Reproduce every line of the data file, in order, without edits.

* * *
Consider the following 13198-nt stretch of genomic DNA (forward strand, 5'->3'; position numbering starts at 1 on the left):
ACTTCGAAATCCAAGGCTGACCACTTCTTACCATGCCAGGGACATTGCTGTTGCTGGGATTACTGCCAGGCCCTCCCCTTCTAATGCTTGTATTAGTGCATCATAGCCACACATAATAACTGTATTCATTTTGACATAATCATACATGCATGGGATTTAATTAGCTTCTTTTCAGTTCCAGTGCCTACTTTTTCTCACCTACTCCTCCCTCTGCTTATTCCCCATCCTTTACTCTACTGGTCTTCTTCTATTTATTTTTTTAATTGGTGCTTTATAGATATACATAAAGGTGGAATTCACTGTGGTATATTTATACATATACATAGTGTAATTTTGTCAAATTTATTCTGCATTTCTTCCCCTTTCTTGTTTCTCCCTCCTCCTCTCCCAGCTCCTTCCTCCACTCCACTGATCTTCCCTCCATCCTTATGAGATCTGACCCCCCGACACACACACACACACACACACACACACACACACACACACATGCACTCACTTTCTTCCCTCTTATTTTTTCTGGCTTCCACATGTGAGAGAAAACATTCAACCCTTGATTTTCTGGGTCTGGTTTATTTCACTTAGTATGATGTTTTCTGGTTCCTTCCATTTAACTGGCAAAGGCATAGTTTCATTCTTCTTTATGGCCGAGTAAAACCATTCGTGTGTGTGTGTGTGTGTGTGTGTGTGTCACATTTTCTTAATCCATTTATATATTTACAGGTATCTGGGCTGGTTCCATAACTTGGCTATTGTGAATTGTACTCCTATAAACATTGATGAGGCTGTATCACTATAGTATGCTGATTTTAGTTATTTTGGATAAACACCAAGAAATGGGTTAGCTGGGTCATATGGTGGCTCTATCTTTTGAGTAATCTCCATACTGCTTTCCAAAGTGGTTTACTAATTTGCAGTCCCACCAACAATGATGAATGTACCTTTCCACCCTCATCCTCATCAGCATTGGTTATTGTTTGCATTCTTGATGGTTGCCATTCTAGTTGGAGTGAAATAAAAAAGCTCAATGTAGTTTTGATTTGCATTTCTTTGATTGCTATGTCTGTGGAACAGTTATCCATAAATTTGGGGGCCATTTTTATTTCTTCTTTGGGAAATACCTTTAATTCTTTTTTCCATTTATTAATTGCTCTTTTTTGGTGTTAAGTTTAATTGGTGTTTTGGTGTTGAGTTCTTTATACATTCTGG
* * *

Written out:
Consider the following 13198-nt stretch of genomic DNA (forward strand, 5'->3'; position numbering starts at 1 on the left):
ACTTCGAAATCCAAGGCTGACCACTTCTTACCATGCCAGGGACATTGCTGTTGCTGGGATTACTGCCAGGCCCTCCCCTTCTAATGCTTGTATTAGTGCATCATAGCCACACATAATAACTGTATTCATTTTGACATAATCATACATGCATGGGATTTAATTAGCTTCTTTTCAGTTCCAGTGCCTACTTTTTCTCACCTACTCCTCCCTCTGCTTATTCCCCATCCTTTACTCTACTGGTCTTCTTCTATTTATTTTTTTAATTGGTGCTTTATAGATATACATAAAGGTGGAATTCACTGTGGTATATTTATACATATACATAGTGTAATTTTGTCAAATTTATTCTGCATTTCTTCCCCTTTCTTGTTTCTCCCTCCTCCTCTCCCAGCTCCTTCCTCCACTCCACTGATCTTCCCTCCATCCTTATGAGATCTGACCCCCCGACACACACACACACACACACACACACACACACACACACACATGCACTCACTTTCTTCCCTCTTATTTTTTCTGGCTTCCACATGTGAGAGAAAACATTCAACCCTTGATTTTCTGGGTCTGGTTTATTTCACTTAGTATGATGTTTTCTGGTTCCTTCCATTTAACTGGCAAAGGCATAGTTTCATTCTTCTTTATGGCCGAGTAAAACCATTCGTGTGTGTGTGTGTGTGTGTGTGTGTGTCACATTTTCTTAATCCATTTATATATTTACAGGTATCTGGGCTGGTTCCATAACTTGGCTATTGTGAATTGTACTCCTATAAACATTGATGAGGCTGTATCACTATAGTATGCTGATTTTAGTTATTTTGGATAAACACCAAGAAATGGGTTAGCTGGGTCATATGGTGGCTCTATCTTTTGAGTAATCTCCATACTGCTTTCCAAAGTGGTTTACTAATTTGCAGTCCCACCAACAATGATGAATGTACCTTTCCACCCTCATCCTCATCAGCATTGGTTATTGTTTGCATTCTTGATGGTTGCCATTCTAGTTGGAGTGAAATAAAAAAGCTCAATGTAGTTTTGATTTGCATTTCTTTGATTGCTATGTCTGTGGAACAGTTATCCATAAATTTGGGGGCCATTTTTATTTCTTCTTTGGGAAATACCTTTAATTCTTTTTTCCATTTATTAATTGCTCTTTTTTGGTGTTAAGTTTAATTGGTGTTTTGGTGTTGAGTTCTTTATACATTCTGG